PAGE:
The other day I realized that I had become the “old man” at Tech Field Day. Not so much that I’m ready for AARP but more that I’ve been there longer than anyone else but Stephen. The realization was a long time coming but the thing that pushed me to understand it was when someone asked a question about a policy we had and I not only knew the reason why we did it but also a time before we had it.
As I spent time thinking about the way that I’ve graduated from being the new guy to the old mentor I thought about the inflection point when the changeover happened.
Green and Growing
The first part of the demarcation between mentor and mentee in my eyes is where the knowledge lies. When you’re first starting out you’re the one that needs to understand things. You ask lots and lots of questions and try to understand how things are done and why you do them that way. Focusing on that knowledge acquisition is part of the marker of someone in need of mentorship.
For those trying to mentor these eager employees don’t make the mistake of getting frustrated at the constant questioning. As someone that constantly has to understand the what and the why behind things I have been known to overwhelm those that would prefer to just tell me how things are done and move on with it.
When I see that level of curiosity in others I realize that they’re not trying to change things for the sake of change. Unlike others who might just want to make changes as a method of controlling the processes, eager learners are usually asking questions about the process because they need to understand the reasoning behind it. Often they have a unique perspective they can impart to the problem or some other knowledge they can use to streamline things. Even if they don’t you can help them understand why the process or policy is done in a specific way.
Guidance for the Eager
Coming back to that moment of realization from earlier means knowing the answers to the questions being asked are ones you have. Some people are designated as mentors based on their desire to share knowledge with others. In smaller organizations that may not be possible. You may find yourself mentoring others simply because you know what they need to learn and there’s no one else to teach them.
When you realize that you’re the one that knows the answer to the question you should step forward into a mentoring role. That’s what it feels like to be the “old timer” at the office. You’ve been around when the policies were made or perhaps you were the mentee asking all the questions right after that. Either way you have knowledge that needs to be shared with others.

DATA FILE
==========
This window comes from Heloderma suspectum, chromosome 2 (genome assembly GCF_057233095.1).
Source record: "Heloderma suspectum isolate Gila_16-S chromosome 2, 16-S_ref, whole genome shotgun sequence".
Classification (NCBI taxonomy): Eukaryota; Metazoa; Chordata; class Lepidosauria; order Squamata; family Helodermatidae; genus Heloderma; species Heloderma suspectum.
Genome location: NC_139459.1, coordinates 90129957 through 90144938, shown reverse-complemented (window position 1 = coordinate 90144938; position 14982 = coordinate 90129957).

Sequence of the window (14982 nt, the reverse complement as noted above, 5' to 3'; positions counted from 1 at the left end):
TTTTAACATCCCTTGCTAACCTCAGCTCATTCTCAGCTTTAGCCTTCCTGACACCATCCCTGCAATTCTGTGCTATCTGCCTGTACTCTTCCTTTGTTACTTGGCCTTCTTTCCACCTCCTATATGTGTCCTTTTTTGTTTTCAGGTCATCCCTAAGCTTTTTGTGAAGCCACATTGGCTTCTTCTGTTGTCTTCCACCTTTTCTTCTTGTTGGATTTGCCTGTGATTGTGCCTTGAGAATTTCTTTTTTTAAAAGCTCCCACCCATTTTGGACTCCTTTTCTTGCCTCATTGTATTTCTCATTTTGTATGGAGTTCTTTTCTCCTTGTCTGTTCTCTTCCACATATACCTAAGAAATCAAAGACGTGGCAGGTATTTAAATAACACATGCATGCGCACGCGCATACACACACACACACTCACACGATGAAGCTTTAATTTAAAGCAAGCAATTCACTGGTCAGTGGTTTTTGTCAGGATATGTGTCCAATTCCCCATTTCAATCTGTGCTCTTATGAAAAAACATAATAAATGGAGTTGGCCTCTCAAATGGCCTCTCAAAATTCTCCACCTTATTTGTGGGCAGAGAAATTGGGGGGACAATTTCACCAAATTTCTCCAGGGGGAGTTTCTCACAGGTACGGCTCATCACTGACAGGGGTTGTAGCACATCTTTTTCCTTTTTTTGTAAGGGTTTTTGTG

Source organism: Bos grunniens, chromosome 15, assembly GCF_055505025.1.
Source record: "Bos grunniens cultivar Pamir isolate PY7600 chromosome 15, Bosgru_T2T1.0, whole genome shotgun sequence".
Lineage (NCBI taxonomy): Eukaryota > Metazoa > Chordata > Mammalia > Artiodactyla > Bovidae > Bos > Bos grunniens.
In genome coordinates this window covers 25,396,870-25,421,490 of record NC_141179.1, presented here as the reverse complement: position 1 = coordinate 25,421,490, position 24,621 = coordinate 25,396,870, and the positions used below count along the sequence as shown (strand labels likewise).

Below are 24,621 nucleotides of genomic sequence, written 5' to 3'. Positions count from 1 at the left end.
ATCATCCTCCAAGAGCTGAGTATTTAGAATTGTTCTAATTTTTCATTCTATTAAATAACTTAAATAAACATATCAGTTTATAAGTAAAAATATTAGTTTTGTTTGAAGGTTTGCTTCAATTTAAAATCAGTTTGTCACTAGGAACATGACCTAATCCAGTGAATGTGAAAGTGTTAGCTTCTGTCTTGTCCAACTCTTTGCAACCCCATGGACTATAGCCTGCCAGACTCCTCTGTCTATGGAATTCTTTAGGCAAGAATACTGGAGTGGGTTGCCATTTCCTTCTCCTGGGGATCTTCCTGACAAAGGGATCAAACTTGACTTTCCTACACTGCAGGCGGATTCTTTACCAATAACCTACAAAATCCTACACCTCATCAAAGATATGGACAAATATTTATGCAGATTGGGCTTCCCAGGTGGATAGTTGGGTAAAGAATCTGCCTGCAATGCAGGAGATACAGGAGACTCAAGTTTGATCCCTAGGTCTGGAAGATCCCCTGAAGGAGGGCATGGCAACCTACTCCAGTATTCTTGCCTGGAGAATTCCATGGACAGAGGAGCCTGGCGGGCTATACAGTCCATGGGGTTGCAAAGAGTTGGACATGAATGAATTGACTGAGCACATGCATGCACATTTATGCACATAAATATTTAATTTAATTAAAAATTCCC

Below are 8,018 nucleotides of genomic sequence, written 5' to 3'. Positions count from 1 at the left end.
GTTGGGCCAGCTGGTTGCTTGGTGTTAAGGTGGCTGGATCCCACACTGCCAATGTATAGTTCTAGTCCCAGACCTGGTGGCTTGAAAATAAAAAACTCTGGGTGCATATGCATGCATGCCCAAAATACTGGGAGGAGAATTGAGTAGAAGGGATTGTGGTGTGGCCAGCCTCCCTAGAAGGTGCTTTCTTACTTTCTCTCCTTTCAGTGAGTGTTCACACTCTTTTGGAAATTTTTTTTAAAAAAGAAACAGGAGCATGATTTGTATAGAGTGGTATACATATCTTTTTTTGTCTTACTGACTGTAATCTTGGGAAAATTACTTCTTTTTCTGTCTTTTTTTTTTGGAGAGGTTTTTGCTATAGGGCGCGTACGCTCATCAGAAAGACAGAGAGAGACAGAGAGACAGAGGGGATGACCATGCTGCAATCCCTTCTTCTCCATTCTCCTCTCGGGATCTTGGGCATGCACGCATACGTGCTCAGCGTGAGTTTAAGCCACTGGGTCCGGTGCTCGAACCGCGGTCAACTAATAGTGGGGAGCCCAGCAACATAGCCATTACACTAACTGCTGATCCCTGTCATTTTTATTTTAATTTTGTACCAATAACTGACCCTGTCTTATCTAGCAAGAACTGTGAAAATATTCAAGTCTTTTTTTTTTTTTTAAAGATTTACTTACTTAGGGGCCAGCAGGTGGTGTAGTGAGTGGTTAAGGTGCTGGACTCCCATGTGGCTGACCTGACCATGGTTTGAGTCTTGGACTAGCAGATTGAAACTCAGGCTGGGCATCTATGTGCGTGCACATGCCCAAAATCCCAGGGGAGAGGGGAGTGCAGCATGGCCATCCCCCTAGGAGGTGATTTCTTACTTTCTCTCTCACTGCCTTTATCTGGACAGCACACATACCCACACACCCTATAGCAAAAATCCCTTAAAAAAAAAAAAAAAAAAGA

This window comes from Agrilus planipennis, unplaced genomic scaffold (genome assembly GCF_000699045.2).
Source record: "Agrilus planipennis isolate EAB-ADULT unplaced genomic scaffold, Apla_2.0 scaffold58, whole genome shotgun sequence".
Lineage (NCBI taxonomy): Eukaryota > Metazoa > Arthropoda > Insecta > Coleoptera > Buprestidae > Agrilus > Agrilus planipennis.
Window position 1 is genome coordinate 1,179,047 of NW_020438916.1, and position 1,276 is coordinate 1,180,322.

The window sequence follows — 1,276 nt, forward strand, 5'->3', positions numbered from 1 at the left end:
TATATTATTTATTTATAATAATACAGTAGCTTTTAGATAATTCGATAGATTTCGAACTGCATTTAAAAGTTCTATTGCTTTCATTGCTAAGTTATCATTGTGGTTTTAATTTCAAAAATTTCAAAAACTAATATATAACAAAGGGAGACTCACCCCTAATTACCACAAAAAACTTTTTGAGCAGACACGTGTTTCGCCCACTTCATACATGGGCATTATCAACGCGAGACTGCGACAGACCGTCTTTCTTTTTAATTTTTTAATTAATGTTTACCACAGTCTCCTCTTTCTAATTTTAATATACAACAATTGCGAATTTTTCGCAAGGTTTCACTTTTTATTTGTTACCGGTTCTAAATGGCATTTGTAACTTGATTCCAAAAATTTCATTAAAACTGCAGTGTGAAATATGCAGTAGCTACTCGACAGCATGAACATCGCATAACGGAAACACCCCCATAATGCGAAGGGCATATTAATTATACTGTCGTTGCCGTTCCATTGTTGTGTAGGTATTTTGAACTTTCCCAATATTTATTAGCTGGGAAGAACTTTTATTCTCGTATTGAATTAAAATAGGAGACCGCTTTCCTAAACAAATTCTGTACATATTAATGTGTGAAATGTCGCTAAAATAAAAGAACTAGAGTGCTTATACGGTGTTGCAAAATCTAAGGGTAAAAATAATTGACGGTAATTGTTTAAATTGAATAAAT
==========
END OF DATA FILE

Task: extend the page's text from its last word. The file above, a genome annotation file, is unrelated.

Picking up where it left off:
That is the real inflection point. The knowledge transfer. Note that this has nothing to do with seniority or age or even organizational structure. This has everything to do with skills and information. You could be mentoring a younger new employee in the process for contracts today. And that same employee could be offering you guidance and help in a new email program or social media platform tomorrow. The mentoring relationship doesn’t always have to be one-way.
The dynamic nature of the mentoring relationship is one area I feel like we could always strive to do better at. We often see the older, more tenured employees as the default mentors. While that is true it undervalues the knowledge that new employees can have. Maybe this person is just starting out in the accounting department. However, if they were an accountant for the last three years do you think that means they don’t have the skills? Or perhaps it’s just that they need to understand the specifics of their role here. I’d wager that if you asked them for ways you could improve the accounting process they’d have some suggestions for you.
I didn’t necessarily see myself as a mentor until it was staring me right in the face. Yes, I had agreed to train people in certain aspects of their roles but the idea that I was doing it more as a form of knowledge transfer hadn’t really occurred to me until I found myself answering questions because I was the only one that had those answers. As you look for ways to cultivate and grow mentoring relationships don’t forget to share what you’ve learned but also seek out things that you want to understand. That knowledge will serve you well and also give you an opportunity to give it back down the road to a new group of people in need of mentorship.